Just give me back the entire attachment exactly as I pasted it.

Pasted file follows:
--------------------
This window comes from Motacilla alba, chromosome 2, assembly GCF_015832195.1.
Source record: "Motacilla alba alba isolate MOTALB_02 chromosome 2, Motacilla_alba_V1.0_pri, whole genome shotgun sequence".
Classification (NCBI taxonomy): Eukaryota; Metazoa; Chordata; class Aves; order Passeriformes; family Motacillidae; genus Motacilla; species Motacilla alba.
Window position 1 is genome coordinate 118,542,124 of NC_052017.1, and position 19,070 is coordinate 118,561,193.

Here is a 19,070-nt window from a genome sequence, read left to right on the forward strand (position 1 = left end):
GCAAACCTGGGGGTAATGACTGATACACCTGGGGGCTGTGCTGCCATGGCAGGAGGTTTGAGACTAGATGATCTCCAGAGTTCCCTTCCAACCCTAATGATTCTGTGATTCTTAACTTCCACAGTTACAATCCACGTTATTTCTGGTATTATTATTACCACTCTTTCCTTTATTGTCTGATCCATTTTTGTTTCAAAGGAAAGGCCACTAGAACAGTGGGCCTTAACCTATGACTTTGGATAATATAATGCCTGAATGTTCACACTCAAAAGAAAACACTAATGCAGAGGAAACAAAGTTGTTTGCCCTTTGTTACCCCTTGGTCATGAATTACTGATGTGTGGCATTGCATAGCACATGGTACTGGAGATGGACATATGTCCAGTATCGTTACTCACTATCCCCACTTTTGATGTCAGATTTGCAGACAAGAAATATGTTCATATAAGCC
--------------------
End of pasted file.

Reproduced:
This window comes from Motacilla alba, chromosome 2, assembly GCF_015832195.1.
Source record: "Motacilla alba alba isolate MOTALB_02 chromosome 2, Motacilla_alba_V1.0_pri, whole genome shotgun sequence".
Classification (NCBI taxonomy): Eukaryota; Metazoa; Chordata; class Aves; order Passeriformes; family Motacillidae; genus Motacilla; species Motacilla alba.
Window position 1 is genome coordinate 118,542,124 of NC_052017.1, and position 19,070 is coordinate 118,561,193.

Here is a 19,070-nt window from a genome sequence, read left to right on the forward strand (position 1 = left end):
GCAAACCTGGGGGTAATGACTGATACACCTGGGGGCTGTGCTGCCATGGCAGGAGGTTTGAGACTAGATGATCTCCAGAGTTCCCTTCCAACCCTAATGATTCTGTGATTCTTAACTTCCACAGTTACAATCCACGTTATTTCTGGTATTATTATTACCACTCTTTCCTTTATTGTCTGATCCATTTTTGTTTCAAAGGAAAGGCCACTAGAACAGTGGGCCTTAACCTATGACTTTGGATAATATAATGCCTGAATGTTCACACTCAAAAGAAAACACTAATGCAGAGGAAACAAAGTTGTTTGCCCTTTGTTACCCCTTGGTCATGAATTACTGATGTGTGGCATTGCATAGCACATGGTACTGGAGATGGACATATGTCCAGTATCGTTACTCACTATCCCCACTTTTGATGTCAGATTTGCAGACAAGAAATATGTTCATATAAGCC